A network analysis revealed the essential and common downstream proteins related to inguinal hernia

Autoři: Yimin Mao aff001;  Le Chen aff001;  Jianghua Li aff001;  Anna Junjie Shangguan aff003;  Stacy Kujawa aff004;  Hong Zhao aff004
Působiště autorů: School of Information and Technology, Jiangxi University of Science and Technology, Jiangxi, China aff001;  Applied Science Institute, Jiangxi University of Science and Technology, Jiangxi, China aff002;  Department of Radiology, Feinberg School of Medicine, Northwestern University, Chicago, Illinois, United States of America aff003;  Division of Reproductive Science in Medicine, Department of Obstetrics and Gynecology, Feinberg School of Medicine, Northwestern University, Chicago, Illinois, United States of America aff004
Vyšlo v časopise: PLoS ONE 15(1)
Kategorie: Research Article
prolekare.web.journal.doi_sk: 10.1371/journal.pone.0226885


Although more than 1 in 4 men develop symptomatic inguinal hernia during their lifetime, the molecular mechanism behind inguinal hernia remains unknown. Here, we explored the protein-protein interaction network built on known inguinal hernia-causative genes to identify essential and common downstream proteins for inguinal hernia formation. We discovered that PIK3R1, PTPN11, TGFBR1, CDC42, SOS1, and KRAS were the most essential inguinal hernia-causative proteins and UBC, GRB2, CTNNB1, HSP90AA1, CBL, PLCG1, and CRK were listed as the most commonly-involved downstream proteins. In addition, the transmembrane receptor protein tyrosine kinase signaling pathway was the most frequently found inguinal hernia-related pathway. Our in silico approach was able to uncover a novel molecular mechanism underlying inguinal hernia formation by identifying inguinal hernia-related essential proteins and potential common downstream proteins of inguinal hernia-causative proteins.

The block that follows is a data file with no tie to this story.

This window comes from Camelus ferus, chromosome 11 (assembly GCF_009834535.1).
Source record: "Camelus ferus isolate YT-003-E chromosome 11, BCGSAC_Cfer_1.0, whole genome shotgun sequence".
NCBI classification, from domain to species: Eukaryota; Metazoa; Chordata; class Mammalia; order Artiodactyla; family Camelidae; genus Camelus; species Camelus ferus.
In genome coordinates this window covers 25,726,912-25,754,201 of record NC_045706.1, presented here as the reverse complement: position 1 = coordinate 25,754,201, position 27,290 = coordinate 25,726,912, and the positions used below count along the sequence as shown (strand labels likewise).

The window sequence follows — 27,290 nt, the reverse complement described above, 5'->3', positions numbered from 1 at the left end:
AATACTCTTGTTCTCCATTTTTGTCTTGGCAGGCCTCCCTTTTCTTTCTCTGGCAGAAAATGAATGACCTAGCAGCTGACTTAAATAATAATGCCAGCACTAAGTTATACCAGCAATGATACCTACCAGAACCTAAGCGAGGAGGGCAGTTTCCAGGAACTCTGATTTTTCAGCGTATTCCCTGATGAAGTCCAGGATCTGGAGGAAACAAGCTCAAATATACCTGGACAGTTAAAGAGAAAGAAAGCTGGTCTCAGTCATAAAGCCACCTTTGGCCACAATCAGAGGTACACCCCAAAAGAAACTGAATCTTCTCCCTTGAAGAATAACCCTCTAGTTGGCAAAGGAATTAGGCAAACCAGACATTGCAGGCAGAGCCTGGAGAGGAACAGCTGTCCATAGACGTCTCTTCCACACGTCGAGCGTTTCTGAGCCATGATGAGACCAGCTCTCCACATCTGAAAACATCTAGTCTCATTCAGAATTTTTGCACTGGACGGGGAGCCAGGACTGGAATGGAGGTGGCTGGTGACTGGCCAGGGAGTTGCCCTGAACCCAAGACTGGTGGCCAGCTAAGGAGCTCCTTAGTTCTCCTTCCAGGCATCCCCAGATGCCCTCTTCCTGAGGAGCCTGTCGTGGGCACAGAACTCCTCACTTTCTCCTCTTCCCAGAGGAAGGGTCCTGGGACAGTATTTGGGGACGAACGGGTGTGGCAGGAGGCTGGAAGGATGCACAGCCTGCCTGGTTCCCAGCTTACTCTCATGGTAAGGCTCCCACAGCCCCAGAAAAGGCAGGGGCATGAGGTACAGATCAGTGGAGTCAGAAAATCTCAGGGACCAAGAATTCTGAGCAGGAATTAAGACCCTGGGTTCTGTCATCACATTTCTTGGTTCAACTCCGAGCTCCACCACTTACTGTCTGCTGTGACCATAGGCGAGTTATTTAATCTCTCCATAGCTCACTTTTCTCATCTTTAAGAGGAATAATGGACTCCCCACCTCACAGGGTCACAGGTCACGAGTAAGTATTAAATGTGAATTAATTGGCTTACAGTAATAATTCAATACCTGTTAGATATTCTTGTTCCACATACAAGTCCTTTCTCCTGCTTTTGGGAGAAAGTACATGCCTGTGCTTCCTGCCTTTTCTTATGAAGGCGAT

Klíčová slova:

Centrality – TGF-beta signaling cascade – MAPK signaling cascades – Membrane receptor signaling – Hernia – Protein kinase signaling cascade – Protein interaction networks – VEGF signaling


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